With an experienced team and a lot of data.
Protect your 1979 Ford Bronco from the unexpected.
While the Ford Bronco may have started out as an appealing competitor to the Jeep CJ and International Scout in 1966, by 1977 it was not only were getting long in the tooth but the target had also changed. The Multi-Purpose Vehicle market was by this time dominated by pickup-truck based vehicles, namely the Chevrolet Blazer and GMC Jimmy. Even Chrysler joined in with their own Dodge Ramcharger and Plymouth Trailduster, both introduced for 1974. These short wheelbase pickup based wagons impressively offered four-wheel drive as well as a level of equipment and features that matched or even exceeded most cars.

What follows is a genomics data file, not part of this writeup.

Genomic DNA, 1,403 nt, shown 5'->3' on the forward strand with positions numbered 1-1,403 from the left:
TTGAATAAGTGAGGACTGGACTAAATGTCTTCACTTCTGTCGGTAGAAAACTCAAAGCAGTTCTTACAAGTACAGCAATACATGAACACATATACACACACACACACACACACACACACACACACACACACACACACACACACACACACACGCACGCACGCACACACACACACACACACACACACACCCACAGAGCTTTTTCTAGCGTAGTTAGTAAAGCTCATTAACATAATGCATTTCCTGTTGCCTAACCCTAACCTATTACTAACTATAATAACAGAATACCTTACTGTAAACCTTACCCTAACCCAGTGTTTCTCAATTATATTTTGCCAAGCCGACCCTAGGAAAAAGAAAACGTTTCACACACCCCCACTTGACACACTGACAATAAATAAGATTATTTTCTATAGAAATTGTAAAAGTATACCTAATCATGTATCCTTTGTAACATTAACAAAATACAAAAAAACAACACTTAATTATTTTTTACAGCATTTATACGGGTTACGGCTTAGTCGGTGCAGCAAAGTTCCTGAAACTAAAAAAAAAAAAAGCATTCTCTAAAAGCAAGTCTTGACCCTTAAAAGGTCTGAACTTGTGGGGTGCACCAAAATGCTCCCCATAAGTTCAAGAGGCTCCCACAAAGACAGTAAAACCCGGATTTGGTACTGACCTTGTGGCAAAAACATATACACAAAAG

As the sales of their Bronco plummeted, Ford recast it in 1978 to match the mild restyling of their F-series pickups. Essentially an F-100 from the doors forward, the Bronco was now all grown up. Like its rivals, it had a removable Fiberglas rear top, and it also packed more of a punch that its stablemate pickups with a 49-state standard 400 cubic inch V-8, partially because it was only offered in four-wheel drive. Also like the pickups, it was offered in a number of trim packages, namely the Custom, XLT and Ranger XLT.
Just like when Ford went from two-passenger to four-passenger T-Birds, the purists decried the change to the big Bronco. The bean counters made the right gamble, though, as sales of the new Bronco soared over the previous model.
Changes for 1979 were minimal. Entry-level Customs now had rectangular headlights (like all other trim lines did) and the base engine was now a two-barrel 351M for all 50 states. The F-series-based Bronco was a good enough of a seller that it not only remained in Ford’s inventory when the all-new 1980 F-series debuted, but also stayed until that platform was retired in 1996.